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Had my 156 on a lift today and was suprised at the amount of surface rust was on the floorpan(about 1/3 rd), the underseal Alfa put on these cars must be applied very thinly. Its not a problem at the moment and just needs the surface rust removing and underseal re applied,never really seen a car with underseal applied so thinly :surprised:
 

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At the recent service by Alfaworkshop of my 156 SW, they reported on slight rust on the floorpan :eek:

Today I got the car up on a mate's ramp and got to work with wire brush, wire brush attachment on a cordless drill and various scraping implements. I had a really thorough inspection poking and scraping at anything looking remotely dodgy.
Thankfully, seems like just patches of surface rust (I hope there are no nasty surprises under the carpets!). Cleaned away old underseal around affected areas and abraded rust back to clean metal where possible before liberal application of Hammerite Kurust.
Then (after the requisite 3 hours) sprayed waxoil underseal over pretty much the entire floorpan.
Tomorrow I'll finish up with 3M stone chip shield.
Don't want to tempt fate, but I'm hoping this work will be the stitch in time that saves nine and keeps my trusty Busso wagon on the road for many years to come. :)
 

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I hope there are no nasty surprises under the carpets!
It will be worth lifting the carpet and having a look under.
Very easy to take the seats out then with the door plates up the carpets lift easily.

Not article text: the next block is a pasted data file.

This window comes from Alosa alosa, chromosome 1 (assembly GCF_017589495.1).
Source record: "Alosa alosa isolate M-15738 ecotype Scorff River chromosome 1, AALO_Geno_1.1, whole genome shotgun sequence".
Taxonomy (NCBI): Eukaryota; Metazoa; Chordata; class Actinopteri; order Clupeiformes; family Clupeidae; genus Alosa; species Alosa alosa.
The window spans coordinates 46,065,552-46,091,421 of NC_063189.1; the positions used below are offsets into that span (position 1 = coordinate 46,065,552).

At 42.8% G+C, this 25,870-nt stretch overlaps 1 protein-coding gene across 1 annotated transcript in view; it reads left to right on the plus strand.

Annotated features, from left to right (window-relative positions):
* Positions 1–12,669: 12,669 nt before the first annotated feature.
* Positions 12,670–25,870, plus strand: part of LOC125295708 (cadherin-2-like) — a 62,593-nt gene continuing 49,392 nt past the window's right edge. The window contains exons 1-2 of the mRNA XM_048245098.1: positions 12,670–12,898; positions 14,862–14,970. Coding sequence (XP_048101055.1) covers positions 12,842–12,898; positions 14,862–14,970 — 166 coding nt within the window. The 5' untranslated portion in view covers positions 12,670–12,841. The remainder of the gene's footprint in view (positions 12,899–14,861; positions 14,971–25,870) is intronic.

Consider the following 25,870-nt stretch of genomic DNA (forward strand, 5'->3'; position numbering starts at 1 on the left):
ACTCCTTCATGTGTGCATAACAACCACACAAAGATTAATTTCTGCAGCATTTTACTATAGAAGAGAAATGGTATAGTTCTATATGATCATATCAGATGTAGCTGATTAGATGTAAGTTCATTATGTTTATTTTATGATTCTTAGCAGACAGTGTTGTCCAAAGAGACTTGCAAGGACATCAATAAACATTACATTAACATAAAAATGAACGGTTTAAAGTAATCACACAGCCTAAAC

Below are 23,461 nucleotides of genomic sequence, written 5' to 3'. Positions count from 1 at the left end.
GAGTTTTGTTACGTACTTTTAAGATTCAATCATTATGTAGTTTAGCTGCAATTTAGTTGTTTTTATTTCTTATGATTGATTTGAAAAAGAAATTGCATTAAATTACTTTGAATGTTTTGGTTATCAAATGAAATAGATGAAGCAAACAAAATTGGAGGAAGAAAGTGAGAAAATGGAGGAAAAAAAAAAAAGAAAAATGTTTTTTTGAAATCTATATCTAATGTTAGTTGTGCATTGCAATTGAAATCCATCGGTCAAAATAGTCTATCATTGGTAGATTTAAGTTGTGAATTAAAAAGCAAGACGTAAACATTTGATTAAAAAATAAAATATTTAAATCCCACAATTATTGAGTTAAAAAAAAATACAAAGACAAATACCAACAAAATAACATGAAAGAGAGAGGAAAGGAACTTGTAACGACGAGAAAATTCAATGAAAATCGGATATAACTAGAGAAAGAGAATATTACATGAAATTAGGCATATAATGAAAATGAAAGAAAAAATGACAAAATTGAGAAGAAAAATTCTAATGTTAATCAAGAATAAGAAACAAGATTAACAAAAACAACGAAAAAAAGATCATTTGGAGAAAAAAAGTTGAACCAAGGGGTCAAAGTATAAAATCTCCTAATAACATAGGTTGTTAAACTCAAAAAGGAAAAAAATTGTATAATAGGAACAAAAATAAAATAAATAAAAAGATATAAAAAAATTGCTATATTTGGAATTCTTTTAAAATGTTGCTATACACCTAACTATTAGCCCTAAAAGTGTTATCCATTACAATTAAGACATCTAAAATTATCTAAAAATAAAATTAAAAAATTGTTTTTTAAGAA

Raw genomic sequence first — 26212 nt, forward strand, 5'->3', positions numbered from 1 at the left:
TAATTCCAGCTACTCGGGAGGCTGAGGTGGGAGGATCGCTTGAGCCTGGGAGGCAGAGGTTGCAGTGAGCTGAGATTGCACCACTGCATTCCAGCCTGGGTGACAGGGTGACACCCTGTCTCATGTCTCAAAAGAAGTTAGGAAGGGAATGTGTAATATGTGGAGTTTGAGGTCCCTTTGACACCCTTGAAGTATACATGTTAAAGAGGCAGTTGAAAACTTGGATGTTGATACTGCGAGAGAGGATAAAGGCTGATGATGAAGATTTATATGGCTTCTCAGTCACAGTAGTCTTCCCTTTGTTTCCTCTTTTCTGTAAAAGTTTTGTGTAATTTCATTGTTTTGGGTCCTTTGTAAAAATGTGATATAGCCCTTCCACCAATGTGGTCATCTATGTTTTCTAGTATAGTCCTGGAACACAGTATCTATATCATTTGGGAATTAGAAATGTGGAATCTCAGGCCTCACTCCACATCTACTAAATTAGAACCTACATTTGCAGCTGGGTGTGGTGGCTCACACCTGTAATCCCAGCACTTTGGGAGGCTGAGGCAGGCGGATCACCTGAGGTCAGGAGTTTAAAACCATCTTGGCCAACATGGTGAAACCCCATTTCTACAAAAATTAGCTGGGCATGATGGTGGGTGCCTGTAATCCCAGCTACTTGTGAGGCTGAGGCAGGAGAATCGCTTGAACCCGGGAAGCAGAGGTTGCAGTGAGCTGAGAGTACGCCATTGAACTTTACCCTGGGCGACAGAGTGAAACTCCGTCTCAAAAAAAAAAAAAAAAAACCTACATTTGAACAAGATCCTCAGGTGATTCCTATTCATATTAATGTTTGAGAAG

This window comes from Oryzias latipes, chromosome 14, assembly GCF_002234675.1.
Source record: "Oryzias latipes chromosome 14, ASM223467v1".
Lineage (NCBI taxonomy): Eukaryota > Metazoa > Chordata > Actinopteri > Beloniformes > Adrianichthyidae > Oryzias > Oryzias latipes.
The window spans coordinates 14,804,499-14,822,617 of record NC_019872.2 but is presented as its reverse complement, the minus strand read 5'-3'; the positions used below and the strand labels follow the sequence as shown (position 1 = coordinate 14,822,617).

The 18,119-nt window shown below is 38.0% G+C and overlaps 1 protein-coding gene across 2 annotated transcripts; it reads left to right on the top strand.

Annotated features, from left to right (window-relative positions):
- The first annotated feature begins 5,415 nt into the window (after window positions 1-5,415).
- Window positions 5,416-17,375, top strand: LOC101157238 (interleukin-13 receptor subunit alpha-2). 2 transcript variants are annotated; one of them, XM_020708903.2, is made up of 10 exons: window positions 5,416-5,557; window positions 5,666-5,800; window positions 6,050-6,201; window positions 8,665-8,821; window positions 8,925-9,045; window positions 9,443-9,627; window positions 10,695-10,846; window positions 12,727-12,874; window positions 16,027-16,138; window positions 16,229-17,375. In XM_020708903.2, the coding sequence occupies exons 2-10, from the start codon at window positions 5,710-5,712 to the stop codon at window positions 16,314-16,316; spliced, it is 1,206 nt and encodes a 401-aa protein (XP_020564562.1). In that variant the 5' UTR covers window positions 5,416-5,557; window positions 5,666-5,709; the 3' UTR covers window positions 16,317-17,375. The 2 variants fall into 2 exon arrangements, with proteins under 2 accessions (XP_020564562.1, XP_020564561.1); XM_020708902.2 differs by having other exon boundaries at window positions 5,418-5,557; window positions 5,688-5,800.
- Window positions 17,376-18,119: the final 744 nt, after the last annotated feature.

With the centre console still in place you can lift them enough to get a good look.
There are the felt type sound proofing stuck under the carpets which can hold moisture and th bitumen sheets stuck to the floor.
 

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It will be worth lifting the carpet and having a look under.
Very easy to take the seats out then with the door plates up the carpets lift easily.
With the centre console still in place you can lift them enough to get a good look.
There are the felt type sound proofing stuck under the carpets which can hold moisture and th bitumen sheets stuck to the floor.
Sound advice, I'm sure.
I'll try this as soon as I get another spare hour or two :)

I'll then sleep even more soundly ;)
 

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Do lift the carpets, I recently did mine and was amazed at how much surface rust there was under there.
Pretty much no rust on the underside of the vehicle but a significant amount under the carpet all along the N/S, O/S was perfect though
 

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This morning I took the seats out and lifted the carpets.
I didn’t want to mess with the wiring to the seats, so did one side at a time, unbolting the front seat and leaning it over the other one while I had a good poke and scrape around underneath.
Under the carpet was a thick layer of felt type insulating material sitting in a rubberised fitted ‘tray’.
Lifting the ‘tray’ revealed another layer of felt type insulation under which was the floorpan covered in thick bitumen sheets.